In the darkest days of the pandemic in the rearview mirror, many veteran operators will have to consider trying new technology, adopting new data requirements — and possibly starting to receive reimbursements from the federal government.
Here are some of the big takeaways from a panel discussion at the 2023 Argentum Senior Living Executive Conference in New Orleans this week.
In the year It’s no secret that the industry changed dramatically when the Covid-19 pandemic hit in 2020 — or, as Arrow Senior Living CEO Stephanie Harris says, “it blew up overnight.” Operators have spent the last three years cutting corners and bringing together all aspects of the business, from staffing and food service to mobility and health care.
But the “silver lining” of that destruction and gathering period is that high-life operators have had a long time to change old ways, including those that need to be changed in the future anyway.
“One of the biggest changes … is thinking about the expectations of the new consumer, the new worker, how the pandemic has changed what people want, where they live, work or even spend their time,” Harris said. “So one of the things we’re looking at is changing the business model.”
From bold predictions about the future of senior living payment sources to how the industry can and will collaborate, here are some of the ways operators including Arrow Senior Living, Solera Senior Living, Retirement Unlimited (RUI) and Belmont Village are looking to change the industry’s business. Model to new gear.
The senior living industry has long opposed taking federal payments for services the way the skilled nursing industry does. In recent years, certain payments from Medicare and Medicaid have started to enter the conversation for many operators — but Adam Kaplan believes the industry can go even further in its quest for federal dollars.
“My prediction is that assisted living and memory care will be reimbursed, they won’t stay at private pay,” Kaplan said during the panel discussion.
His argument is one that operators have made increasingly with payers in recent years: The senior living industry already creates a lot of value for the health care industry, so why not get paid for these efforts?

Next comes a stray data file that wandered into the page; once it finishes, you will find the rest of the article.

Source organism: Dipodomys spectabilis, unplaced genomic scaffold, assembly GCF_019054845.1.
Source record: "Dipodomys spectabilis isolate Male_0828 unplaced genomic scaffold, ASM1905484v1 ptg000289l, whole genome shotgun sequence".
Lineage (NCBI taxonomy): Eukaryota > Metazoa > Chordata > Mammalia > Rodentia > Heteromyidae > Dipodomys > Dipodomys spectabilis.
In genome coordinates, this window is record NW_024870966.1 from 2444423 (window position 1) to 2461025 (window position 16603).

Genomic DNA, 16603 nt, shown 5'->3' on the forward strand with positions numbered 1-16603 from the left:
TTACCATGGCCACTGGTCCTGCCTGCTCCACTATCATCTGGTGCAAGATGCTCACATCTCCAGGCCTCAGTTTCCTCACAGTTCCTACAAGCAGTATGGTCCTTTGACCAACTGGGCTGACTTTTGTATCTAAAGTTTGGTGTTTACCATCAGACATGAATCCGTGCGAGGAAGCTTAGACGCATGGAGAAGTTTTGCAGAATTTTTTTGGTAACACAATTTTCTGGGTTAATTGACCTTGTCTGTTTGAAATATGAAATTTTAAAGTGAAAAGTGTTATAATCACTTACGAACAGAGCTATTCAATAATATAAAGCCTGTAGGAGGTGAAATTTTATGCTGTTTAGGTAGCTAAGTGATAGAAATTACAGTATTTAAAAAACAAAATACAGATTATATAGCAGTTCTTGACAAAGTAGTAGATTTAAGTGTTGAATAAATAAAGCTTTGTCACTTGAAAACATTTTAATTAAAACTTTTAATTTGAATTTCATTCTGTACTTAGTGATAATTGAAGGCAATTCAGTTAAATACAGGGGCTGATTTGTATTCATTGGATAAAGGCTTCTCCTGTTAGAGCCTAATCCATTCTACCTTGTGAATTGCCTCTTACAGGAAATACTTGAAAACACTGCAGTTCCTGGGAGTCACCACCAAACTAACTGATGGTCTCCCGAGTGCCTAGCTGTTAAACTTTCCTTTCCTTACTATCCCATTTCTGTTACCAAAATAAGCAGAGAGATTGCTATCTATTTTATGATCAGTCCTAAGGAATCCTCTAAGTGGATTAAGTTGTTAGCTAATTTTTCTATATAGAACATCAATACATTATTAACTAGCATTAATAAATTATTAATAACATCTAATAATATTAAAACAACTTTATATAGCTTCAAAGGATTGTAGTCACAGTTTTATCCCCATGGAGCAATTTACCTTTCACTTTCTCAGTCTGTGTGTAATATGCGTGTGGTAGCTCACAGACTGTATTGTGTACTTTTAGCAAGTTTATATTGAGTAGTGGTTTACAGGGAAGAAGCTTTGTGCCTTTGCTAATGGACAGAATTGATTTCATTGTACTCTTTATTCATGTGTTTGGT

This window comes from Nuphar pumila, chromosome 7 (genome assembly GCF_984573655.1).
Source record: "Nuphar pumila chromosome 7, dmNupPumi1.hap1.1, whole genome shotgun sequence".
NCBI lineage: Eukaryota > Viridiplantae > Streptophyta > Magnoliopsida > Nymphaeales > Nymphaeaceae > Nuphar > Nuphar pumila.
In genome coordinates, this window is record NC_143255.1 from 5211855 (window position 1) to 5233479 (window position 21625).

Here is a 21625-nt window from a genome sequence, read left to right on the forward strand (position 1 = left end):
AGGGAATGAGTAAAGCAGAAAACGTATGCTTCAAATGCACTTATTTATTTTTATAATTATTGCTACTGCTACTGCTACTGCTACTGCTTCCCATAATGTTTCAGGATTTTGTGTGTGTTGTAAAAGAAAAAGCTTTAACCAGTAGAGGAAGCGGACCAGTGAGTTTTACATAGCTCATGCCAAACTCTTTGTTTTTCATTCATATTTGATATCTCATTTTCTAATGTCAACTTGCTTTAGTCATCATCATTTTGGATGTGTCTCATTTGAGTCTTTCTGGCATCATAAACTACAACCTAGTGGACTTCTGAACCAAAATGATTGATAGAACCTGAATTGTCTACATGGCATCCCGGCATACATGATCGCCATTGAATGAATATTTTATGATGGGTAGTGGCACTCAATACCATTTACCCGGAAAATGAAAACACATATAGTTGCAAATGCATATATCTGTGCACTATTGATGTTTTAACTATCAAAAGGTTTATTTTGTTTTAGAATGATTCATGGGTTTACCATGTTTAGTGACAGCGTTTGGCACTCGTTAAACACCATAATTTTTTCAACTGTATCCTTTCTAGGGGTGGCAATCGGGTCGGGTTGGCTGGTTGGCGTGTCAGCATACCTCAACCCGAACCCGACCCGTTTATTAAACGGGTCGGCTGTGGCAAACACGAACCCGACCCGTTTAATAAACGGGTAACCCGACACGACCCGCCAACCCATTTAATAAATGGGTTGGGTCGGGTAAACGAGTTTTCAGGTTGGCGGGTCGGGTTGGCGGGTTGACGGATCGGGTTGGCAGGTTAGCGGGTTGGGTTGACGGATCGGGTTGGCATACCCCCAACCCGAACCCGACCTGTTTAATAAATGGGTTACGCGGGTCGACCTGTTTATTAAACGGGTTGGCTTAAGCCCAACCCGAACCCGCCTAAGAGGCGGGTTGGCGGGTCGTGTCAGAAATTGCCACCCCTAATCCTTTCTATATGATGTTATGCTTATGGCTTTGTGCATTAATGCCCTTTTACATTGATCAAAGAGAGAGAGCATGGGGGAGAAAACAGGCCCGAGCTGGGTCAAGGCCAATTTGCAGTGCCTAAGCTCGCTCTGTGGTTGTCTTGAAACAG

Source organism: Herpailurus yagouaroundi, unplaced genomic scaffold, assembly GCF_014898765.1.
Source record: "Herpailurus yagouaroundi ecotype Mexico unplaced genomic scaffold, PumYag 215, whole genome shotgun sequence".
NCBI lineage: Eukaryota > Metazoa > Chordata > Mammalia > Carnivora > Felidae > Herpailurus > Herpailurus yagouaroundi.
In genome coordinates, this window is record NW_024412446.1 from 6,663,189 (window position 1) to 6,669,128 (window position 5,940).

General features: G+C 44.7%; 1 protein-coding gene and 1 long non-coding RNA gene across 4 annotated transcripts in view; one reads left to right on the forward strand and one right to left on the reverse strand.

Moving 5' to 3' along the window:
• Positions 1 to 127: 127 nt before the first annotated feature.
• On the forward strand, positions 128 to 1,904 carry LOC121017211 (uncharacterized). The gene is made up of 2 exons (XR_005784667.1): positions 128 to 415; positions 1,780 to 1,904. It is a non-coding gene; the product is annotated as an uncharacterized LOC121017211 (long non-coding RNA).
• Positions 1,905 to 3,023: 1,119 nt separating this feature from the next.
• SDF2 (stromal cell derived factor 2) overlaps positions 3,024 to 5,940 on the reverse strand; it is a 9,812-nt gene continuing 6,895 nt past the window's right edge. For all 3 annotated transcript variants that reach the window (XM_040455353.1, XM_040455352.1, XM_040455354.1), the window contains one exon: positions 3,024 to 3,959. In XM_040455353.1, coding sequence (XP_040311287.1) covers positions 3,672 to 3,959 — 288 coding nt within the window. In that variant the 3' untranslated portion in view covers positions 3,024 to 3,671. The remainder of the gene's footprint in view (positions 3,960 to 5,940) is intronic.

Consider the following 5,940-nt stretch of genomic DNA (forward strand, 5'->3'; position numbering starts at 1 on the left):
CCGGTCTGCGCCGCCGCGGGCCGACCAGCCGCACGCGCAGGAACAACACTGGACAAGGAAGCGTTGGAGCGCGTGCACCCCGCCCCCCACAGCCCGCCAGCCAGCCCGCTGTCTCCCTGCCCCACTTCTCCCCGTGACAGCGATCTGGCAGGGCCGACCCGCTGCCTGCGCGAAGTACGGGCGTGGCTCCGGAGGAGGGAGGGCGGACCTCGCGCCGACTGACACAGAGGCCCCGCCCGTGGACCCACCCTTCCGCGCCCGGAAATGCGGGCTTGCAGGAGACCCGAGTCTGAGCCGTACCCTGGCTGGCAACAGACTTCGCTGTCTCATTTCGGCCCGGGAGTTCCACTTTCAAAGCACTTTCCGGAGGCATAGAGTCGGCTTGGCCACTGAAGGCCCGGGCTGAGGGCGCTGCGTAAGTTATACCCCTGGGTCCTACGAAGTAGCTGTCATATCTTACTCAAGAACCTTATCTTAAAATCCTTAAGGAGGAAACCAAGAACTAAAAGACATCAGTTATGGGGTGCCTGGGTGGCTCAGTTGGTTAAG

For decades, the popular point of that argument was that industry was wary of being over-regulated by the federal government. But the current margin squeeze and financial headwinds require a new way of thinking, Kaplan says.
“Given the amount of margin compression we’re seeing, we have to wonder if we’re going to be a private-payer industry for the long term,” he said.
He believes the industry has an opportunity to demonstrate two major benefits: improving outcomes among seniors and providing the services seniors need at a lower cost than other options.
“I don’t think we’ve always communicated the value proposition very well,” he said.
Solera co-founded a primary care clinic at the Solera Community Campus in Austin, Texas. And the exciting thing for Kaplan is that the collaboration gives the supplier a real opportunity to demonstrate the value, quality and improvement of results.
“For every person who enrolls using their primary care service, they take the Medicare payment for those beneficiaries and then we share in the shared savings,” Kaplan said.
But the industry needs more data to prove its value — and that was on the mind of Belmont Village President and panel moderator Mercedes Kerr. She said she believes data standardization is important and coming — and she’s “optimistic for the first time” that operators are waking up to that reality.
“I believe the industry needs to meet some level of standardization, quality of care, reporting or financial metrics,” she said. “It’s going to be a tough lift, but I think everybody’s going to get in there eventually.”
Changing technology, changing preferences
As the juniors loom large in the senior living industry over the next decade, operators agree that they will be carrying a whole new set of choices. And while exactly what those preferences are remains to be seen in some cases, the bottom line for operators is that they must be willing to be flexible about what their prospective residents want.
That’s especially true as the industry has spent the past two years increasing occupancy rates, according to Kaplan.
“[Residents] They’re saying OK, now that you’ve passed that on to us, make the game, we expect a lot from you,” he said.
According to President Doris-Ellie Sullivan, the RUI is dynamic and flexible with the times. The operator says it has seen a large and somewhat unexpected influx of independent residents, some of whom have brought a new taste for the finer things.
“Our alcohol and wine list – they were demanding,” she said.
The operator treated the group with lifelong learning opportunities and virtual engagement. Sullivan said the company is looking at automation and AI in collaboration with the company’s website.
New residents are bringing new preferences for technology. While that can include disruptions in equipment, in some cases operators don’t have to look far for guidance on where to go next.
For example, Arrow Senior Living held a hackathon earlier this year that resulted in the launch of a new app in January. The app — called the Archer — is integrated into the operator’s existing Archer app, allowing residents to view schedules or menus and communicate with each other.
“That’s how we move the needle in this business,” she said. “Think of ways [execs] To get out of the way and let our teams really drive innovation.